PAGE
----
Senior managers at a major corporate credit union seized last month were preparing to report a credit loss significantly below what an external analysis had revealed, the U.S. regulator of credit unions said on Friday.

An external analysis by Western Corporate (WesCorp) Federal Credit Union resulted in a credit loss estimate more than $500 million greater than WesCorp's internal estimates, the credit union regulator said.

Senior managers at WesCorp were prepared to report an impairment figure for certain securities as of December 31 that was based on the lower internal estimate, the National Credit Union Administration said.

The credit union regulator seized WesCorp and U.S. Central Federal Credit Union on March 20 after stress tests revealed that losses on their soured mortgage-related investments had reached a critical stage.

U.S. Central, of Lenexa, Kansas, and WesCorp of San Dimas, California, were two of the largest corporate credit unions with a combined $61 billion of assets.

Corporate credit unions provide liquidity and settlement services to more than 90 percent of the nation's nearly 8,000 retail credit unions, which are member-owned and are considered cooperative entities, unlike banks.

NCUA Chairman Michael Fryzel said in a statement on Friday that liquidity remains stable in the corporate credit union system. But he said, it is important credit unions continue to support liquidity in corporate credit unions to prevent the selling of distressed assets into the current dysfunctional market.

Fryzel told Reuters last month that managers at the seized credit unions were overly optimistic about the value of mortgage-backed securities they held.

Some information was not as accurate as it could have been, Fryzel said about the institutions' asset valuations and loss figures. He also said the NCUA had not yet seen signs of fraud.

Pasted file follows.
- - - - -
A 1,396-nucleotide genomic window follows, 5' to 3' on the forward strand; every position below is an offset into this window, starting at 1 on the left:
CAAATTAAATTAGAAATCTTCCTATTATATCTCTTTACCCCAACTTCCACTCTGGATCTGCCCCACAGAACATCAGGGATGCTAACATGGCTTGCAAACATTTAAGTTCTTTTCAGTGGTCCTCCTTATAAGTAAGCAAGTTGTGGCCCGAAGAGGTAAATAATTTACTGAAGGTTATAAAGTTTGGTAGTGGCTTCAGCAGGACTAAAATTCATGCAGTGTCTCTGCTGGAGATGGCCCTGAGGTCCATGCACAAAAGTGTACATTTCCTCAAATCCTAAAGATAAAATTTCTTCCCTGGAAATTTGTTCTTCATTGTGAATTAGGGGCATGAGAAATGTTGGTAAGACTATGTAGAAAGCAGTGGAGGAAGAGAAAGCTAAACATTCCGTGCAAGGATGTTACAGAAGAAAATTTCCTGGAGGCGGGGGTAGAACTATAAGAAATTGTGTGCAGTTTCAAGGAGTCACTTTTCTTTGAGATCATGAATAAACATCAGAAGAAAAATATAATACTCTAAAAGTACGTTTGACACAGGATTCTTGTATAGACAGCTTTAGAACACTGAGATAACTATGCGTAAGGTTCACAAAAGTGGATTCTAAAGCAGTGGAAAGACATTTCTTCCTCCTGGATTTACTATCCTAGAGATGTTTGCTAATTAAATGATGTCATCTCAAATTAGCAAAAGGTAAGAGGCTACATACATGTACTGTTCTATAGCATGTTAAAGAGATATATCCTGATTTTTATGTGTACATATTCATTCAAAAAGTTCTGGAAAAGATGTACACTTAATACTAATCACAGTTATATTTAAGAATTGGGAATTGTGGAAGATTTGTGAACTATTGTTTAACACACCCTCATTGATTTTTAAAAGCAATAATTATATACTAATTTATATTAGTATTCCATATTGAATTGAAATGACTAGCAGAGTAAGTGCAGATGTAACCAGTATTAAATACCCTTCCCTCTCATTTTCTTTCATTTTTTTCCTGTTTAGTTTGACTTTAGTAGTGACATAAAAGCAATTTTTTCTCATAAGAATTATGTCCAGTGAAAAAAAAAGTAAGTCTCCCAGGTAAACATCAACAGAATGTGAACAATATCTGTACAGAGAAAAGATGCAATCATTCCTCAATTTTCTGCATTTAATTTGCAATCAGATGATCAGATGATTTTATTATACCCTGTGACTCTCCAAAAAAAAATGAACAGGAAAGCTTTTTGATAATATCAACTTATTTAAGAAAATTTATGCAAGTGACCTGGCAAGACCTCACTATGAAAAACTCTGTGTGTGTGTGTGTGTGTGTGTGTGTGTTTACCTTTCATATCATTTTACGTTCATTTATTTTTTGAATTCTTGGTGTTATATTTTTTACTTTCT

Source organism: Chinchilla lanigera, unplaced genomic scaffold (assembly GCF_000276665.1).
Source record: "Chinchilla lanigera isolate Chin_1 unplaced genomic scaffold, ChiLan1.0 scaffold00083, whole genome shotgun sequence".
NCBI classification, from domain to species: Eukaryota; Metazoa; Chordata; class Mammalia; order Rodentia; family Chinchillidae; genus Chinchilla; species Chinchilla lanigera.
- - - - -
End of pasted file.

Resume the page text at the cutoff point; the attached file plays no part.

Fryzel said in a statement on Friday that the NCUA's analysis shows the severity of the stress on the investments at WesCorp and U.S. Central.

Though virtually all of the securities purchased by these two corporate credit unions were AAA or AA rated at the time of purchase, the summary clearly demonstrates how the nature of the securities and the deterioration in the economy have resulted in significant expected credit losses, he said.

NCUA said corporate unions starting increasing their investment concentrations in mortgage-backed securities (MBS) after 2003 because they provided better yields than traditional sectors while still being highly rated.

The NCUA told corporate credit unions to stop buying non-agency MBS in mid-2007 as the securities started to show signs of stress.

By 2008, MBS made up 79 percent of WesCorp's portfolio and 34 percent of U.S. Central's portfolio.

The NCUA said 94.4 percent of U.S. Central's total investment portfolio was rated AAA at the time of purchase. Only 45.3 percent was rated AAA as of February 23, 2009.

For WesCorp, 86.5 percent of its investment portfolio was rated AAA at the time of purchase, compared with 36.3 percent as of February 23, 2009.

NCUA's analysis showed that U.S. Central's credit loss estimates for December 2008 were within the current range of the NCUA's outside vendor.

However, NCUA's analysis showed a large gap between WesCorp's credit loss estimates and the regulator's estimates.

NCUA is obtaining an expanded credit analysis of U.S. Central and WesCorp's portfolios and expects to get the results in mid-April.

(Reporting by Karey Wutkowski; Editing by John Picinich and Steve Orlofsky)